The businessman trying to build a high-profile casino in downtown Sacramento was recently ordered to serve probation, seek alcohol treatment and attend anger management classes after a domestic dispute, an issue state gambling regulators likely will consider.
Steve Ayers, who shuttered his Armour Steel fabrication company last year, is seeking a card room license to transform the iconic copper-colored Elks building on J Street into a five-table gambling hall serving alcohol.
Ayers, 57, was initially charged in May with felony domestic violence against his wife, but pleaded no contest in June to a lesser misdemeanor charge for disturbing the peace. He will serve three years of probation and has agreed to get alcohol treatment and take anger management classes.
Besides his recent offense, Ayers has misdemeanors for driving under the influence in 2011 and 2013, according to Yolo Superior Court documents.
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Jonathan Raven, chief deputy district attorney for Yolo County, said the 52-week anger management class and mandated alcohol treatment would help Ayers, since “clearly, this defendant seems to have an issue with alcohol.”
State officials are required to consider whether an applicant’s “prior activities, criminal record, if any, reputation, habits, and associations” pose a threat to the public interest, according to the California Business and Professions Code. The code also mentions that any misdemeanor involving “dishonesty or moral turpitude” could be grounds for disqualification.
The Bureau of Gambling Control under the state Department of Justice conducts an extensive background investigation for all card room owners. DOJ declined to comment on Ayers’ application.
I. Nelson Rose, a gambling-law expert and professor at Whittier Law School, said as long as Ayers is upfront with authorities about the latest run-in with the law, the commission could still approve his application.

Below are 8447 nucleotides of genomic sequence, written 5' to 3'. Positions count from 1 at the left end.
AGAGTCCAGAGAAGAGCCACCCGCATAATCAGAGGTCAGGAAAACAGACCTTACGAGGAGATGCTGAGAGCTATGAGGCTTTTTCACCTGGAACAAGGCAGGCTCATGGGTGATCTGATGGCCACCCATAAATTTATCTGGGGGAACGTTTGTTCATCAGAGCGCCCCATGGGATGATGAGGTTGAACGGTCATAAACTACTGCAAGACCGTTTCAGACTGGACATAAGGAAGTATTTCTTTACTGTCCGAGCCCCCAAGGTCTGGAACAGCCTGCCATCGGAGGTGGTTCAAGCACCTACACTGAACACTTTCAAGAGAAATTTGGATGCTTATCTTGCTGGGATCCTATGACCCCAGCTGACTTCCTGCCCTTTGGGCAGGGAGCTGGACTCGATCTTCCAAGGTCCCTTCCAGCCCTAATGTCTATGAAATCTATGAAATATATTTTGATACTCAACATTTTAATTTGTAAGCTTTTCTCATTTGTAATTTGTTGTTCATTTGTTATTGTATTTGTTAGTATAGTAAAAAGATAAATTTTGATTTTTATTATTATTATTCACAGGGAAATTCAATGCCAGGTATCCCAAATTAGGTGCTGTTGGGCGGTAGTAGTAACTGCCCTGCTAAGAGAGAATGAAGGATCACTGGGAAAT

“Failure to disclose is the same as lying,” Rose said.
Rose added that the state is primarily concerned with whether an applicant has ties to organized crime or a history of financial crimes.
But Howard Dickstein, a prominent Sacramento tribal-law attorney who has represented several tribes including the owner of Thunder Valley Casino, said Ayers has a “very steep uphill battle to get a license” from the state.
“Moral turpitude is a flexible concept. If they consider this a misdemeanor that involves moral turpitude, that would be an automatic disqualifier,” Dickstein said.
Ayers declined to comment. In a telephone call, he said, “I do not comment on personal or family matters.”
He plans to begin construction on the 2,000-square-foot card room space in the next few weeks, while he awaits the state’s licensing decision for the card room, which would be open 24 hours a day. Ayers has promised a luxurious bar serving high-end alcohol. If the venue proves profitable, the casino would be moved to the adjacent basement floor that has 23,000 square feet, enough room for the state limit of 17 tables.
Ayers is involved in litigation with his daughter, Katharine Gelber, and son-in-law, Michael Gelber, over the couple’s business dealings in the Elks Tower when they ran the event space. Ayers and the Gelbers have filed suits against one another.
Ayers has been politically active for years, giving tens of thousands of dollars in contributions to federal, state and local campaigns. He has donated to Sacramento-area legislative candidates of both parties and Sheriff Scott Jones’ 2016 congressional campaign. At the city level, Ayers has contributed to campaigns for eight of the nine sitting council members, according to city records.
Ayers grew up in Las Vegas and said his childhood dream has been to run a gambling hall. He applied to acquire the state card room license of the former Casino Royale, which was shuttered by the state in 2014.
The Sacramento City Council already has approved a conditional-use permit for Ayers’ proposed casino. He also has support from the Downtown Sacramento Partnership, which declined to comment. Councilman Steve Hansen, who represents the area, also declined to comment.
Separately, the owners of two competing card rooms, Clarke Rosa of Capitol Casino on North 16th Street and John Park of Parkwest Casino Lotus in south Sacramento, are suing the city for allowing Ayers to acquire the card room license belonging to Casino Royale. They contend that the city should have awarded the license through a lottery.
In a previous interview, Ayers said the lawsuit could interfere with his plans and accused his competitors of “unjustly enriching themselves.”
Ayers is in the process of transferring an existing alcohol license registered to his Elks Tower address to a new entity. Based on the licensing policies of the state Department of Alcoholic Beverage Control, a misdemeanor DUI or disturbing the peace would not disqualify an applicant from receiving an alcohol license, according to Matthew Seck, supervising agent in charge for ABC.
The Bee’s Dan Smith contributed to this report. Richard Chang: @RichardYChang